Detecting network attacks using high-resolution time series

 

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dc.contributor.advisor Baghai-Wadji, Alireza
dc.contributor.author Lorgat, Mohamed Wasim
dc.date.accessioned 2019-02-11T13:45:36Z
dc.date.available 2019-02-11T13:45:36Z
dc.date.issued 2018
dc.identifier.citation Lorgat, M. 2018. Detecting network attacks using high-resolution time series. University of Cape Town. en_ZA
dc.identifier.uri http://hdl.handle.net/11427/29489
dc.description.abstract Research in the detection of cyber-attacks has sky-rocketed in the recent past. However, there remains a striking gap between usage of the proposed algorithms in academic research versus industrial applications. Leading researchers have argued that efforts toward the understanding of proposed detectors are lacking. By digging deeper into their inner workings and critically evaluating their underlying assumptions, better detectors may be built. The aim of this thesis is therefore to provide an underlying theory for understanding a single class of detection algorithms, in particular, anomaly-based network intrusion detection algorithms that utilise high-resolution time series data. A framework is proposed to deconstruct the algorithms into their constituent components (windows, representations, and deviations). The framework is applied to a class of algorithms, allowing to construct a “space” of algorithms spanned by five variables: windowing procedure, information availability, single- or multi-aggregated representation, marginal distribution model, and deviation. The detection of a simple class of Denial-of-Service (DoS) attacks is modelled as a detection theoretic problem. It is shown that the effect of incomplete information is greatest when detecting low-intensity attacks (less than 5%), however, the effect slowly decays as the attack intensity increases. Next, the representation and deviation components are jointly analysed via a proposed experimental procedure using network traffic from two publicly available datasets: the Measurement and Analysis on the WIDE Internet (MAWI) archive, and the Booters dataset. The experimental analysis shows that varying the representation (single- versus multi-aggregated) has little effect on detection accuracy, and that the likelihood deviation is superior to the L2 distance deviation, although the difference is negligible for large-intensity attacks (approximately 80%).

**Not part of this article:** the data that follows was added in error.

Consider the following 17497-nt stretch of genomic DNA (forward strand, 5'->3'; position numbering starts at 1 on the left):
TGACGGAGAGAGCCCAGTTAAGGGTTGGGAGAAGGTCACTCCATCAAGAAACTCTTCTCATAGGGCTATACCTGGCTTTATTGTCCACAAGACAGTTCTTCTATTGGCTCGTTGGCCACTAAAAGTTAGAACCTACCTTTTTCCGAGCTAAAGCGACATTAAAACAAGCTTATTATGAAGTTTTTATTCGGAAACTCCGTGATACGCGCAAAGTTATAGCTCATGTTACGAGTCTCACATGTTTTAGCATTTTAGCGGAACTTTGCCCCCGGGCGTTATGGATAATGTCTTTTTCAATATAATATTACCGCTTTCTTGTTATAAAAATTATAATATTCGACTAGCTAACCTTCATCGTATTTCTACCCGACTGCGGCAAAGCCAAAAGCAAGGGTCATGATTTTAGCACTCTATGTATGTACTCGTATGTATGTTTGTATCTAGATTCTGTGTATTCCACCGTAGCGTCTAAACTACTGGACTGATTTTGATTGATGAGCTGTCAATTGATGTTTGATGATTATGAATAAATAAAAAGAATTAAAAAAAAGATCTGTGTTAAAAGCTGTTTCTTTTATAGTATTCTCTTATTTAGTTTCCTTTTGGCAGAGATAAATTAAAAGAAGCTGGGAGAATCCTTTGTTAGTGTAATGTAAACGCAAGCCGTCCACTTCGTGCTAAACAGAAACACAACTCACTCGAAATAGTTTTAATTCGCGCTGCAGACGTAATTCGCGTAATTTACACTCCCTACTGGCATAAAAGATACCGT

dc.language.iso eng
dc.subject.other Electrical Engineering
dc.title Detecting network attacks using high-resolution time series
dc.type Thesis / Dissertation
dc.date.updated 2019-02-11T08:54:31Z
dc.publisher.institution University of Cape Town
dc.publisher.faculty Engineering and the Built Environment
dc.publisher.department Department of Electrical Engineering
dc.type.qualificationlevel Masters
dc.type.qualificationname MSc


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